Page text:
The impact of Brexit on the UK economy will be worse in the long run compared to the coronavirus pandemic, the chairman of the Office for Budget Responsibility has said.
Richard Hughes said leaving the EU would reduce the UK’s potential GDP by about 4% in the long term.
He said forecasts showed the pandemic would reduce GDP “by a further 2%”.
“In the long term it is the case that Brexit has a bigger impact than the pandemic”, he told the BBC.
His comments come after the OBR said the cost of living could rise at its fastest rate for 30 years, with suggestions inflation could hit almost 5%.
Speaking after Wednesday’s Budget, Mr Hughes said recent data showed the impact of Brexit was “broadly consistent” with the OBR’s assumption that the leaving the EU would “reduce our long run GDP by around 4%”.
“We think that the effect of the pandemic will reduce that (GDP) output by a further 2%,” he added.
The Treasury has been contacted for comment.
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What is GDP and how is it measured?
GDP or Gross Domestic Product is one of the most important ways of showing how well, or badly, an economy is doing. It is a measure – or an attempt to measure – all the activity of companies, governments and individuals in an economy.
In a growing economy, quarterly GDP will be slightly higher than the quarter before, a sign that people are doing more work and getting (on average) a little bit richer. If GDP is falling, then the economy is shrinking.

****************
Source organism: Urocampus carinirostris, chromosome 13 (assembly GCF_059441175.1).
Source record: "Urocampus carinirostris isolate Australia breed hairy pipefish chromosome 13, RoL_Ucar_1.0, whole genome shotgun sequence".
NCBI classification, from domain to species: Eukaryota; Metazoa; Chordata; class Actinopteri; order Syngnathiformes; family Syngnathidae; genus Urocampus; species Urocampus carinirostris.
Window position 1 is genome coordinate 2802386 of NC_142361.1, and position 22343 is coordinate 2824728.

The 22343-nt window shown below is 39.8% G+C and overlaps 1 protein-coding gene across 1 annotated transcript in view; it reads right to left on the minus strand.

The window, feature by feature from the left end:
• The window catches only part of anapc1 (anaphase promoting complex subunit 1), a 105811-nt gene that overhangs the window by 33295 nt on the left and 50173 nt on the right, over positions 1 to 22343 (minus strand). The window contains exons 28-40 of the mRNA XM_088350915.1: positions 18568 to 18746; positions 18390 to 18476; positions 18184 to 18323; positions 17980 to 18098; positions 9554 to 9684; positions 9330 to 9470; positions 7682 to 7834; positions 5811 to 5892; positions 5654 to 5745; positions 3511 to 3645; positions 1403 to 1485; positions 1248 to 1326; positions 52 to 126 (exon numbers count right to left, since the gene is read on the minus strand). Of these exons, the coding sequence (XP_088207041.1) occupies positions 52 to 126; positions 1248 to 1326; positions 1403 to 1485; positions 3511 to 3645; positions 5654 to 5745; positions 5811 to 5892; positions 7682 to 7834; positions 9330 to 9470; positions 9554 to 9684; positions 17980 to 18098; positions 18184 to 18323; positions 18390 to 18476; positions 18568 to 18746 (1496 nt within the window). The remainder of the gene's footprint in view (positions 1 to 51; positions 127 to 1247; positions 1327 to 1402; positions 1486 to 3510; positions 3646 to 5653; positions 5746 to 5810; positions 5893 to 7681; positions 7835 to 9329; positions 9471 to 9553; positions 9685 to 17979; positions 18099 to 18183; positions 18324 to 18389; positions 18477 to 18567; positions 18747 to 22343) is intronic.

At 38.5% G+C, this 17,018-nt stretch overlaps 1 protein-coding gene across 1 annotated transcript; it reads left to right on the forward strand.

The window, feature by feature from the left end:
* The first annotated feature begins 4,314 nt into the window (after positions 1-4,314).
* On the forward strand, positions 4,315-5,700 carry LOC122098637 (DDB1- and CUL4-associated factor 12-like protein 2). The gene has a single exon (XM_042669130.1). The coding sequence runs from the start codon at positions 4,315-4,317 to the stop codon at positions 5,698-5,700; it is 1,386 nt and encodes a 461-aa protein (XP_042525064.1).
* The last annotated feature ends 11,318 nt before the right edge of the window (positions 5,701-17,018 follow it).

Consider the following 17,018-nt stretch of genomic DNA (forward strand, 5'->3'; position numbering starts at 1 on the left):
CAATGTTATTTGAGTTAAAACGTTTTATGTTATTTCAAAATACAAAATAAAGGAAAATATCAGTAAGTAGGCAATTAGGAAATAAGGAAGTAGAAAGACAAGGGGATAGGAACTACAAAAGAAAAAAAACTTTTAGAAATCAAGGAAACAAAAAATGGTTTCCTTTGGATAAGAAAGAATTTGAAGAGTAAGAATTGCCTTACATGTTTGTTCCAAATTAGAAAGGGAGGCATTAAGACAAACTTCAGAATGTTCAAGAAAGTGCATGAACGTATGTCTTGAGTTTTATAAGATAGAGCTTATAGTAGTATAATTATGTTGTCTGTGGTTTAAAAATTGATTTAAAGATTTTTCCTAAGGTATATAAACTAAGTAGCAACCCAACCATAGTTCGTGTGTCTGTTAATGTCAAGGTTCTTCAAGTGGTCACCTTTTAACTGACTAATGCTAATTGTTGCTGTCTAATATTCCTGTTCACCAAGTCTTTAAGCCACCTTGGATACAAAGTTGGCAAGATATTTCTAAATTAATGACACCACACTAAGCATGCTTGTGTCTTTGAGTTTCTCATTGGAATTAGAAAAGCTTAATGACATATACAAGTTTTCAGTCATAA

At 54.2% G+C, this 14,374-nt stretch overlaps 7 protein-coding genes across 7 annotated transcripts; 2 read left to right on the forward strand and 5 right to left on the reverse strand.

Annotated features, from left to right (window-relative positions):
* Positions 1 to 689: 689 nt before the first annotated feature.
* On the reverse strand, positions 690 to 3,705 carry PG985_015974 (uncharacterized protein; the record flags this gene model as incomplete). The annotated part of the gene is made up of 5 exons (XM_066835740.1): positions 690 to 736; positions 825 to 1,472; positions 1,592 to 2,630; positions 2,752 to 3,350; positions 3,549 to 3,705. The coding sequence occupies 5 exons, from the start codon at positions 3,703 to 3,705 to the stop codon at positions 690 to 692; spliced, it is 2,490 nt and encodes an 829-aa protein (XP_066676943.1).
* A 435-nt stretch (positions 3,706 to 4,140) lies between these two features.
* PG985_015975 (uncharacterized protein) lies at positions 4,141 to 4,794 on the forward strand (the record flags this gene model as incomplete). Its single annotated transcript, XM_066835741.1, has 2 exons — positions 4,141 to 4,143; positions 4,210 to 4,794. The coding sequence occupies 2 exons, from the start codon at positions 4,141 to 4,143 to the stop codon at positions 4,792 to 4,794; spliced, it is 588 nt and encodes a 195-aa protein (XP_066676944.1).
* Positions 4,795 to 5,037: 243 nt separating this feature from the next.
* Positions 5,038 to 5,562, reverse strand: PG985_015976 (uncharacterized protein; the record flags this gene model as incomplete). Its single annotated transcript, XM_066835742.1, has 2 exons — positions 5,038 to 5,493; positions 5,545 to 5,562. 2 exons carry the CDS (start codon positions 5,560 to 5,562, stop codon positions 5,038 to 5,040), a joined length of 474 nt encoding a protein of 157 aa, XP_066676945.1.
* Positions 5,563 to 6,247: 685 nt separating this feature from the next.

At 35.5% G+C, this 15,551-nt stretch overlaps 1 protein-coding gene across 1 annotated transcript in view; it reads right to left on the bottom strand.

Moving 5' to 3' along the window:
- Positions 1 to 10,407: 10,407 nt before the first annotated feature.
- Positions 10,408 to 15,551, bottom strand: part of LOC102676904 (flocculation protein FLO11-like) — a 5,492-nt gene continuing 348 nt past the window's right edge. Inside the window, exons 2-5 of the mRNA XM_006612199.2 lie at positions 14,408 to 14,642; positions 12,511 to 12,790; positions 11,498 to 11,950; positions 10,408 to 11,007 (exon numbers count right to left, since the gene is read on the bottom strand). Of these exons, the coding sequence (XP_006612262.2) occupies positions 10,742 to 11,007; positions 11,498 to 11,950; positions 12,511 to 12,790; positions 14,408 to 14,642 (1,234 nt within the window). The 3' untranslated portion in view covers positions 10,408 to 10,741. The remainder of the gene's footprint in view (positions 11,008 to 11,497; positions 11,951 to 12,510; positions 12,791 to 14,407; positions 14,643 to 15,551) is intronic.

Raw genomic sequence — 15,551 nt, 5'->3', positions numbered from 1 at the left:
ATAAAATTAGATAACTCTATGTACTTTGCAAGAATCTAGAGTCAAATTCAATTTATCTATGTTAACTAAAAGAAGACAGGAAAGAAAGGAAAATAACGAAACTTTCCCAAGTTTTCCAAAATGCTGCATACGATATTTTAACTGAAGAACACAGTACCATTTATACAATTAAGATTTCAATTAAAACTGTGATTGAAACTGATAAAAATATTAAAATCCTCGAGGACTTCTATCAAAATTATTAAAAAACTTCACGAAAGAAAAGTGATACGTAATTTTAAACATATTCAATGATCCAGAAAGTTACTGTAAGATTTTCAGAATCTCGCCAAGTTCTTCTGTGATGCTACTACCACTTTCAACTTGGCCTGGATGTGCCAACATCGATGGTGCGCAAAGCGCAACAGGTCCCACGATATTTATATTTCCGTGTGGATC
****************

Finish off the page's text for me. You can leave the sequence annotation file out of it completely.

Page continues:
The UK voted to leave the EU in 2016 and officially left the trading bloc on 31 January 2020, however, both sides agreed to keep many things the same until 31 December 2020, before a new trade deal was announced and implemented on 1 January this year.
Supply chain problems
Both the pandemic and Brexit have played a part in current supply chain issues across the UK, and have further exposed the scarcity of lorry drivers, which has resulted in recent shortages of products for businesses and some empty shelves for customers.
However, in the OBR’s latest report, the independent body said “supply bottlenecks had been exacerbated by changes in the migration and trading regimes following Brexit”.
Supply chain issues has led to the government granting short-term visas to EU workers across certain sectors, including the haulage industry.
The British Poultry Council has said turkey farmers will do their best to ensure Christmas “is as normal as it can be”, but warned shortages are likely, due to a shortage of seasonal overseas workers.
The government has assured consumers that turkeys will be available for the festive season and has also deployed temporary visas in a bid to bolster worker numbers.
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